Now that you have a clearer understanding of the differences between the blood pressure monitors, let's discuss some sample monitors, and where you can find them...

If you don't separate them by type, you could spend anywhere between $40.00 upwards of $200.00, for a blood pressure monitor. $40.00 being the manual inflation monitor, $70.00 and up for the automatic inflation monitors, and then $120.00 and up for the wrist monitors.

Omron Manual Inflation Monitor
As the leading supplier of blood pressure monitors for the home, Omron is a well established brand within the medical equipment industry. Their machine is digital, but it requires you to inflate the cuff manually. The price for this specific monitor is $41.80.

Omron Automatic Inflation Monitor
This is Omron's lowest priced fully automatic blood pressure monitor. Priced under $75.00, it is probably the best buy for most at home users.

Portable Wrist Monitor
The easiest to use, and fully automatic, the Omron protable wrist monitor is the ultimate in functionality. The monitor sites on top of the cuff, making it ideal if you have trouble placing the cuff on your upper arm with one hand. At just above $100.00, you'll have to decide if the easy functionality is worth the extra money.

Omron Finger Monitor
Despite the arument over the accuracy of the finger monitor, in comparison to its traditional counterparts, some are drawn to the portablility option and how easy it is to use. At $100.00 the wrist monitor is probably the better buy.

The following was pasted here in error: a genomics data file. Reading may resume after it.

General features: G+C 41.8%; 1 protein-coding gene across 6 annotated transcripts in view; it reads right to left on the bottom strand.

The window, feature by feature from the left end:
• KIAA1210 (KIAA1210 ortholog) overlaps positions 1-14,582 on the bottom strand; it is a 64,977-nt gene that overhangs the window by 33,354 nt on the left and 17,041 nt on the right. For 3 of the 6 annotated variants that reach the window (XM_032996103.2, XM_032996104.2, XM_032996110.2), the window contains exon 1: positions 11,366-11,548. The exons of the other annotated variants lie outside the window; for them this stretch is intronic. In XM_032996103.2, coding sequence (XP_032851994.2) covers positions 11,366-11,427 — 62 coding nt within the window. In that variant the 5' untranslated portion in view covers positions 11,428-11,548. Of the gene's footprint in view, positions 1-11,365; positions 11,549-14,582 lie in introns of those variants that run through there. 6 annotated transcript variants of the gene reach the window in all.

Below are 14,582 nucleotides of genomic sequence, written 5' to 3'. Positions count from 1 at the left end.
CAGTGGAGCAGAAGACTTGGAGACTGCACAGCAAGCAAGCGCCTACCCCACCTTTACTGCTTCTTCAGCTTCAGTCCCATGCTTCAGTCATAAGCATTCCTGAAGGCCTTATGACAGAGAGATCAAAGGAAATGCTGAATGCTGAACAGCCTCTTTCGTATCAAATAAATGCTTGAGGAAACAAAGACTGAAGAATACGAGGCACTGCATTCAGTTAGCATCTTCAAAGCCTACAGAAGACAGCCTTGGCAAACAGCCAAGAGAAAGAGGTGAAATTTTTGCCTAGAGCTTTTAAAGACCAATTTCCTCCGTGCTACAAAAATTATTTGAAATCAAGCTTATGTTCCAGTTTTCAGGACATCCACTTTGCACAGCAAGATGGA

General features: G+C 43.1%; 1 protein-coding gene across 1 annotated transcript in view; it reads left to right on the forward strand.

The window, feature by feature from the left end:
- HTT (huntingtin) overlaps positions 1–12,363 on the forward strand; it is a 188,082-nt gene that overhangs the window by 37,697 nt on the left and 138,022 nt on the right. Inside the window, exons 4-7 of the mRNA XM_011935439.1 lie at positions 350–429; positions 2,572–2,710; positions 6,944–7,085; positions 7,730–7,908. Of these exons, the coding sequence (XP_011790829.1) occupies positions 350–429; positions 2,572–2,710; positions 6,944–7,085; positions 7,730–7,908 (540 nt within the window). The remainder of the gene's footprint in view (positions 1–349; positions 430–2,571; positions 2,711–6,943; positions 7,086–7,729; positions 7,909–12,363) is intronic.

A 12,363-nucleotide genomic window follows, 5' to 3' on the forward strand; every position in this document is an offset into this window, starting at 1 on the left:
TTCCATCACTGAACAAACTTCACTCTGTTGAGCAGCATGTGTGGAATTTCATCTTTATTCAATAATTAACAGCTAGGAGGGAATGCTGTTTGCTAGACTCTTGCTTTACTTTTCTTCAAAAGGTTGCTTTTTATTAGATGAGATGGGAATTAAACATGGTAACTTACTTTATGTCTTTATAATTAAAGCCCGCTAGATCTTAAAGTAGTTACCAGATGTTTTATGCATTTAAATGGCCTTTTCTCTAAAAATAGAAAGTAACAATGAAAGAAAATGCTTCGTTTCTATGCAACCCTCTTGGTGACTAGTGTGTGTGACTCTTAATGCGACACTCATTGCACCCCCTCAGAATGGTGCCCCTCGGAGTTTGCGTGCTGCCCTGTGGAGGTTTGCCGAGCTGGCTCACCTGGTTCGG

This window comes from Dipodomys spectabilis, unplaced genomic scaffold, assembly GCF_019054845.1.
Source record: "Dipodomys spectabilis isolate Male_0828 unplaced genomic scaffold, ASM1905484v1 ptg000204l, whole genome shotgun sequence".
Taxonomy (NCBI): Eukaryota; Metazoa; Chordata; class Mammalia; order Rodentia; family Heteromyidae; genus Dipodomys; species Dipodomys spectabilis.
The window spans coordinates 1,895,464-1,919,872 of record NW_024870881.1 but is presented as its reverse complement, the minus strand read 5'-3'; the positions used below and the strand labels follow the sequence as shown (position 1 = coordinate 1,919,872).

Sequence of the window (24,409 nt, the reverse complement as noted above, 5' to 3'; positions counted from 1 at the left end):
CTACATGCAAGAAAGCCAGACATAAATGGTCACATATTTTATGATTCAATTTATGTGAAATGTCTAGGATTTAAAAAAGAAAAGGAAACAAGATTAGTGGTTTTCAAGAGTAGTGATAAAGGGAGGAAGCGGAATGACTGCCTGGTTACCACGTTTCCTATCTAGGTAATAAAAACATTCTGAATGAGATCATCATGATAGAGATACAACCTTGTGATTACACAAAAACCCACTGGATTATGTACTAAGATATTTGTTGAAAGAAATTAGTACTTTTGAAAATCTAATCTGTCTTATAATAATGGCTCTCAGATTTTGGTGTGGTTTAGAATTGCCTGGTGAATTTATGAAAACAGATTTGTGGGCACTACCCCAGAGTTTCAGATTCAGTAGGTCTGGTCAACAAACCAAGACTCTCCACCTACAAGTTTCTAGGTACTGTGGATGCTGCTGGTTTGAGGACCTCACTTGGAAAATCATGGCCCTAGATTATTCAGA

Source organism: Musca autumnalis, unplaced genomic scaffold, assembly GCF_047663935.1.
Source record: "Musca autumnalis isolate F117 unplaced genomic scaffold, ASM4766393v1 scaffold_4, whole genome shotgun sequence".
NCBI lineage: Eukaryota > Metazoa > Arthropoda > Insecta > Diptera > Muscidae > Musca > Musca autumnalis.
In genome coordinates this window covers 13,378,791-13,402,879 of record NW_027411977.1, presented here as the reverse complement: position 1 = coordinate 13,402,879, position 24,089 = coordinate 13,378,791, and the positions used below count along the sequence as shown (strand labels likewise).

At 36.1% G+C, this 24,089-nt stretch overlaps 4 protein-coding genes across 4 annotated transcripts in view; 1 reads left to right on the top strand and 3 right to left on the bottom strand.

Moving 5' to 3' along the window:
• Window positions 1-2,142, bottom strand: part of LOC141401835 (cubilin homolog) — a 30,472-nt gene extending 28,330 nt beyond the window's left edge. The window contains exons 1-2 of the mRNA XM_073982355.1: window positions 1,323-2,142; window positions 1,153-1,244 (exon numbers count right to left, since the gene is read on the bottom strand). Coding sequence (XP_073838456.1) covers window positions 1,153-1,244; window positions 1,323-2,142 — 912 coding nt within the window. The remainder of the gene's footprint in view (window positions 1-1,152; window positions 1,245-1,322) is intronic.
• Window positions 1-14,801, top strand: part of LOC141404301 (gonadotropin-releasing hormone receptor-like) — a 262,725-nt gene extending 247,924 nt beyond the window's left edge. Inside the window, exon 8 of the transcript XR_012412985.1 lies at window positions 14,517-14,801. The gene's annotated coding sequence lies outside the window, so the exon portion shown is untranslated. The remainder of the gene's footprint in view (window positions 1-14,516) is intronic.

It should save you money to buy a blood pressure monitor on line, but many on line retailers are no less expensive than the street merchants these days. However, there are still some places, on line, where you can get 10-15% off retail, and street retail, prices. Web sites like Vitalitymedical.com. This site generally sells BP monitors about 10-15% below retail price and also offers easy ordering and great customer care.


Clinical Use

Many health professionals choose the reliability of the aneroid or mercury sphygmomanometer.

If you work in the health idustry and want something more specialized, you may want to try the web site, AllHeart.com. This site seems to have the most complete and comprehensive range of sphygmomanometers. Their products include Welch allyn, Nurse Mates, Heine, and Baumanometer. Pediatric Sphygmomanometers can also be found at AllHeart.com.

Click here to visit Allheart.com

Now, even if you are in the market for a blood pressure monitor, for clinical use, you may still want the easy to use electronic blood pressure monitor. Omron also offers a higher quality machine, designed for commercial use, but does not offer it at commercial prices. It can be found for a reasonable price.

Click here for Omron IntelliSense Blood Pressure Monitors








  Blood Pressure Monitors
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Blood Pressure Monitors